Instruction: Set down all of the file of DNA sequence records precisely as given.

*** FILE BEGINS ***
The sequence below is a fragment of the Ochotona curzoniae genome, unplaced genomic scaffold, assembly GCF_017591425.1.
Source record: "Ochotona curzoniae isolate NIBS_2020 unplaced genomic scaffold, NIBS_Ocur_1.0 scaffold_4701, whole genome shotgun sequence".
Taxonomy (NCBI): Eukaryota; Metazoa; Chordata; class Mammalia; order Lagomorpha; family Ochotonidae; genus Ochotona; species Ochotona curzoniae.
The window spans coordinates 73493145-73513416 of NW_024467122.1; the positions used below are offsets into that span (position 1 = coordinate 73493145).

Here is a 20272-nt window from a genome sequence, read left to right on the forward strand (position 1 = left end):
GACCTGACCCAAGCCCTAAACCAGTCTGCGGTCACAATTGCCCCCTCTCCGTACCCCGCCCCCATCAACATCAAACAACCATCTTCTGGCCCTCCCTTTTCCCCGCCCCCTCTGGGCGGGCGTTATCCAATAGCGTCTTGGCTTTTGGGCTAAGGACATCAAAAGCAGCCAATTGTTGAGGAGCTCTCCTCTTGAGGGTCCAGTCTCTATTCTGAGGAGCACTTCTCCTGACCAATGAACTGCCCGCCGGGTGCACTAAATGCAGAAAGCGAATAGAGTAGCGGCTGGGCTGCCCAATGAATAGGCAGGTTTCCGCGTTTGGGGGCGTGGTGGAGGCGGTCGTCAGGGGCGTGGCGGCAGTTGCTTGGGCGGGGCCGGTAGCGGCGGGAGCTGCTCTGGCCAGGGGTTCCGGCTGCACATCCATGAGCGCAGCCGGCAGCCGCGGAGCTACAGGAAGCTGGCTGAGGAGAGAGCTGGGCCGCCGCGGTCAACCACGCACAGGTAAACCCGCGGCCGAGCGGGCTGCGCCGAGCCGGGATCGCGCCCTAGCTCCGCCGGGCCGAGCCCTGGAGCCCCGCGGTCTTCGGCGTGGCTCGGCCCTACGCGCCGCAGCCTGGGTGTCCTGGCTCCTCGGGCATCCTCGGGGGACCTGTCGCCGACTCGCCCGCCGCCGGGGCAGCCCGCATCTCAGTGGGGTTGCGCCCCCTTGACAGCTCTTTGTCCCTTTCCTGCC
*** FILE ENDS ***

The sequence below is a fragment of the Ochotona curzoniae genome, unplaced genomic scaffold, assembly GCF_017591425.1.
Source record: "Ochotona curzoniae isolate NIBS_2020 unplaced genomic scaffold, NIBS_Ocur_1.0 scaffold_4701, whole genome shotgun sequence".
Taxonomy (NCBI): Eukaryota; Metazoa; Chordata; class Mammalia; order Lagomorpha; family Ochotonidae; genus Ochotona; species Ochotona curzoniae.
The window spans coordinates 73493145-73513416 of NW_024467122.1; the positions used below are offsets into that span (position 1 = coordinate 73493145).

Here is a 20272-nt window from a genome sequence, read left to right on the forward strand (position 1 = left end):
GACCTGACCCAAGCCCTAAACCAGTCTGCGGTCACAATTGCCCCCTCTCCGTACCCCGCCCCCATCAACATCAAACAACCATCTTCTGGCCCTCCCTTTTCCCCGCCCCCTCTGGGCGGGCGTTATCCAATAGCGTCTTGGCTTTTGGGCTAAGGACATCAAAAGCAGCCAATTGTTGAGGAGCTCTCCTCTTGAGGGTCCAGTCTCTATTCTGAGGAGCACTTCTCCTGACCAATGAACTGCCCGCCGGGTGCACTAAATGCAGAAAGCGAATAGAGTAGCGGCTGGGCTGCCCAATGAATAGGCAGGTTTCCGCGTTTGGGGGCGTGGTGGAGGCGGTCGTCAGGGGCGTGGCGGCAGTTGCTTGGGCGGGGCCGGTAGCGGCGGGAGCTGCTCTGGCCAGGGGTTCCGGCTGCACATCCATGAGCGCAGCCGGCAGCCGCGGAGCTACAGGAAGCTGGCTGAGGAGAGAGCTGGGCCGCCGCGGTCAACCACGCACAGGTAAACCCGCGGCCGAGCGGGCTGCGCCGAGCCGGGATCGCGCCCTAGCTCCGCCGGGCCGAGCCCTGGAGCCCCGCGGTCTTCGGCGTGGCTCGGCCCTACGCGCCGCAGCCTGGGTGTCCTGGCTCCTCGGGCATCCTCGGGGGACCTGTCGCCGACTCGCCCGCCGCCGGGGCAGCCCGCATCTCAGTGGGGTTGCGCCCCCTTGACAGCTCTTTGTCCCTTTCCTGCC